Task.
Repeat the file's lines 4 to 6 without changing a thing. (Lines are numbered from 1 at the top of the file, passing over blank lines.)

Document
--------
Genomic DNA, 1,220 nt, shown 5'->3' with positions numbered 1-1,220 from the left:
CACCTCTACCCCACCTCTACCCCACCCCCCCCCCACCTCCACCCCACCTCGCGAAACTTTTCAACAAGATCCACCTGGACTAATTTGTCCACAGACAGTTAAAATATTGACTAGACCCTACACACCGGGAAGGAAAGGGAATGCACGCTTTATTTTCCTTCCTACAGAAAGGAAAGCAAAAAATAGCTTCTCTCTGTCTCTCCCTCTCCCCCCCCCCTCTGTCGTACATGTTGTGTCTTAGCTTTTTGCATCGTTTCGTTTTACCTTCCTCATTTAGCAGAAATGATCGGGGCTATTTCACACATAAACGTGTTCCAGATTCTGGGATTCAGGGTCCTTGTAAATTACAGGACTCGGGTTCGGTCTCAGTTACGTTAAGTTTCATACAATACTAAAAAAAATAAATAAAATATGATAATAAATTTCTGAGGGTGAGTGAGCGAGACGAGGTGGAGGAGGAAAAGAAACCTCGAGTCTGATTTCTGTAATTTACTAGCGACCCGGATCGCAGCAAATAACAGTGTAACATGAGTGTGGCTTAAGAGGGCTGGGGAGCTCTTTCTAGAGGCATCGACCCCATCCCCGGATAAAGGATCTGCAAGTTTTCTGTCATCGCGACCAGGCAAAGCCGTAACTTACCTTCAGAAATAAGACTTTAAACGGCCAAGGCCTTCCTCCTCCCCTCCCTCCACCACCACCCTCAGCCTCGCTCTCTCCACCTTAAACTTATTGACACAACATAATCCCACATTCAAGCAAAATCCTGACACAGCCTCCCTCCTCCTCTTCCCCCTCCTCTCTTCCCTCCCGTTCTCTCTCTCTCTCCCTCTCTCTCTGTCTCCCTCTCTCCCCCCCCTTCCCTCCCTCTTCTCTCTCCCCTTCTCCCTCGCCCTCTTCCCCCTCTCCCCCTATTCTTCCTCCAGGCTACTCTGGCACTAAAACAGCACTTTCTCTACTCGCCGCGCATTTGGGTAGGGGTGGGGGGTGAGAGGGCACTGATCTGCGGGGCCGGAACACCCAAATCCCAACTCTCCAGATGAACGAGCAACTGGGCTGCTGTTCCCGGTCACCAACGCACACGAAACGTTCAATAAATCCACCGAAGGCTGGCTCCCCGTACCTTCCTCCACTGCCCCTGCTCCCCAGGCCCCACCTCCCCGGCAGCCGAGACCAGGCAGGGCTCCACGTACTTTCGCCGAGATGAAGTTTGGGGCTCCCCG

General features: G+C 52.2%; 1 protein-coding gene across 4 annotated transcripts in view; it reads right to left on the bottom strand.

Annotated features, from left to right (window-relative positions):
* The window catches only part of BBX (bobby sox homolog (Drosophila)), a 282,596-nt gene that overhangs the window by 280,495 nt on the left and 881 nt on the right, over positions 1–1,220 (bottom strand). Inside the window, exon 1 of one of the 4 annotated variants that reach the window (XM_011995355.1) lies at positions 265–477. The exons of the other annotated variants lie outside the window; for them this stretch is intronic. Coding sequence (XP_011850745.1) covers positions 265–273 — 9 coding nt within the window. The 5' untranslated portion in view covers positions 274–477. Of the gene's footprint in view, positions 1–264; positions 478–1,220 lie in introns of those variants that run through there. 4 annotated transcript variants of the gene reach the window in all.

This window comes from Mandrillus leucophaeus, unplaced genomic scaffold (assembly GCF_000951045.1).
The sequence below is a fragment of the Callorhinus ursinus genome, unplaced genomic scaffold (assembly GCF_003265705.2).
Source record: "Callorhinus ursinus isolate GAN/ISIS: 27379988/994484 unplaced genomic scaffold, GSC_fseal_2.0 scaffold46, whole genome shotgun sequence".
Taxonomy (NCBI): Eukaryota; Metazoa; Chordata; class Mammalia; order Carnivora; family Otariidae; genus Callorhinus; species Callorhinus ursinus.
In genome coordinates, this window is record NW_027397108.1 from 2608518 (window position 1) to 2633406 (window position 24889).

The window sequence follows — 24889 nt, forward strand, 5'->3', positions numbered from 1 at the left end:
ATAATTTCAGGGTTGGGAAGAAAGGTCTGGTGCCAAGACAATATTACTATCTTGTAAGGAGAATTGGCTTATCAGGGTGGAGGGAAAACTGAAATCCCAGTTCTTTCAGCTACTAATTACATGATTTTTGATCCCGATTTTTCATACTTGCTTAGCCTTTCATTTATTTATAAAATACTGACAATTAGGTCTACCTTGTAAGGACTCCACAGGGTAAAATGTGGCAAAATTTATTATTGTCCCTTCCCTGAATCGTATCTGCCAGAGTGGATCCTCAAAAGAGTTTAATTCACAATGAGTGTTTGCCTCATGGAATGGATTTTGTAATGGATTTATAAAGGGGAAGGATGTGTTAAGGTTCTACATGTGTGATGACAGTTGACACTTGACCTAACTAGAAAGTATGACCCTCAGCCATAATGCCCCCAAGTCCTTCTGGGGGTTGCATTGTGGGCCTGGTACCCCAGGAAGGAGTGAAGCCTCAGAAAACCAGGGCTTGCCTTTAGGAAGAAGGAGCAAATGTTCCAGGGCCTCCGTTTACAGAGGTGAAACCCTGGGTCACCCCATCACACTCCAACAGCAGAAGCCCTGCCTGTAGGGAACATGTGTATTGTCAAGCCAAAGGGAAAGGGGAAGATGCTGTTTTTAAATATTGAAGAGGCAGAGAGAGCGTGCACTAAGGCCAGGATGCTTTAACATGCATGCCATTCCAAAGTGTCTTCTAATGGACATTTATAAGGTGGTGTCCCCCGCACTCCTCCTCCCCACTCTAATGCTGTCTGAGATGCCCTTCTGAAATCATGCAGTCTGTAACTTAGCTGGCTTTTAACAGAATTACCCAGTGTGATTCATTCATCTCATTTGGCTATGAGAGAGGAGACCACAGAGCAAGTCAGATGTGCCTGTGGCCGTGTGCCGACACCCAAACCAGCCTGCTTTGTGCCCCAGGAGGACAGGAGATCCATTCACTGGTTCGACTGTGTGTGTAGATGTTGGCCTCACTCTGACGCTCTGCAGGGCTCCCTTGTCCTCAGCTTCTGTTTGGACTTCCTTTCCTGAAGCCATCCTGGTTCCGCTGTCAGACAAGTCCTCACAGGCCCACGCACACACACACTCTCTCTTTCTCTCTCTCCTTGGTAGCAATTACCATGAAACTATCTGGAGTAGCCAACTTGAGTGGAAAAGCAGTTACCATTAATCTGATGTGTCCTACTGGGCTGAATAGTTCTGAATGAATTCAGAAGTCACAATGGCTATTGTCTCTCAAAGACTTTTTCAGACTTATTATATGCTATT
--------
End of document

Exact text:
Annotated features, from left to right (window-relative positions):
* The window catches only part of BBX (bobby sox homolog (Drosophila)), a 282,596-nt gene that overhangs the window by 280,495 nt on the left and 881 nt on the right, over positions 1–1,220 (bottom strand). Inside the window, exon 1 of one of the 4 annotated variants that reach the window (XM_011995355.1) lies at positions 265–477. The exons of the other annotated variants lie outside the window; for them this stretch is intronic. Coding sequence (XP_011850745.1) covers positions 265–273 — 9 coding nt within the window. The 5' untranslated portion in view covers positions 274–477. Of the gene's footprint in view, positions 1–264; positions 478–1,220 lie in introns of those variants that run through there. 4 annotated transcript variants of the gene reach the window in all.

This window comes from Mandrillus leucophaeus, unplaced genomic scaffold (assembly GCF_000951045.1).